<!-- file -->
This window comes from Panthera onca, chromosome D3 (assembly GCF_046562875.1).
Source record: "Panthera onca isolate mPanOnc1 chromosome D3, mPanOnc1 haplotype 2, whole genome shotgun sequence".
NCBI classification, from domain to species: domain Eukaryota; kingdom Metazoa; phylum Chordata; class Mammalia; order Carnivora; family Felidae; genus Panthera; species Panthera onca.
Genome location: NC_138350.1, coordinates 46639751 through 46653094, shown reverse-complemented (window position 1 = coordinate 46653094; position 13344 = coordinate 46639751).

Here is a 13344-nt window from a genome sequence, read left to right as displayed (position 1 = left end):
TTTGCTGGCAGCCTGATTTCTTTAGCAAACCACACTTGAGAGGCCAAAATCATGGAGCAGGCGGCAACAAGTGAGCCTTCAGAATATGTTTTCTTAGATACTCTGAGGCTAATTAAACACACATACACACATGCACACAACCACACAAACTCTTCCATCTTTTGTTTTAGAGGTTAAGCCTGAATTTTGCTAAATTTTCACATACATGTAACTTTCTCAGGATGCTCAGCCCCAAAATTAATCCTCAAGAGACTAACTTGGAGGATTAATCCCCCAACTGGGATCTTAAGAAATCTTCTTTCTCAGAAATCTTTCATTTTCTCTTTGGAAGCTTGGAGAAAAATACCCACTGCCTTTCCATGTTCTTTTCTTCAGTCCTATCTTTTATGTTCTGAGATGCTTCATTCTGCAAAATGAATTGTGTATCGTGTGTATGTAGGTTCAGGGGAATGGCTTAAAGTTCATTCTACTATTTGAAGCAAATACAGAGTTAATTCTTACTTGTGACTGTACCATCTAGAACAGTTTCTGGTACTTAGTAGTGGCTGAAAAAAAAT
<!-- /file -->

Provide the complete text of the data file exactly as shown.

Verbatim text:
This window comes from Panthera onca, chromosome D3 (assembly GCF_046562875.1).
Source record: "Panthera onca isolate mPanOnc1 chromosome D3, mPanOnc1 haplotype 2, whole genome shotgun sequence".
NCBI classification, from domain to species: domain Eukaryota; kingdom Metazoa; phylum Chordata; class Mammalia; order Carnivora; family Felidae; genus Panthera; species Panthera onca.
Genome location: NC_138350.1, coordinates 46639751 through 46653094, shown reverse-complemented (window position 1 = coordinate 46653094; position 13344 = coordinate 46639751).

Here is a 13344-nt window from a genome sequence, read left to right as displayed (position 1 = left end):
TTTGCTGGCAGCCTGATTTCTTTAGCAAACCACACTTGAGAGGCCAAAATCATGGAGCAGGCGGCAACAAGTGAGCCTTCAGAATATGTTTTCTTAGATACTCTGAGGCTAATTAAACACACATACACACATGCACACAACCACACAAACTCTTCCATCTTTTGTTTTAGAGGTTAAGCCTGAATTTTGCTAAATTTTCACATACATGTAACTTTCTCAGGATGCTCAGCCCCAAAATTAATCCTCAAGAGACTAACTTGGAGGATTAATCCCCCAACTGGGATCTTAAGAAATCTTCTTTCTCAGAAATCTTTCATTTTCTCTTTGGAAGCTTGGAGAAAAATACCCACTGCCTTTCCATGTTCTTTTCTTCAGTCCTATCTTTTATGTTCTGAGATGCTTCATTCTGCAAAATGAATTGTGTATCGTGTGTATGTAGGTTCAGGGGAATGGCTTAAAGTTCATTCTACTATTTGAAGCAAATACAGAGTTAATTCTTACTTGTGACTGTACCATCTAGAACAGTTTCTGGTACTTAGTAGTGGCTGAAAAAAAAT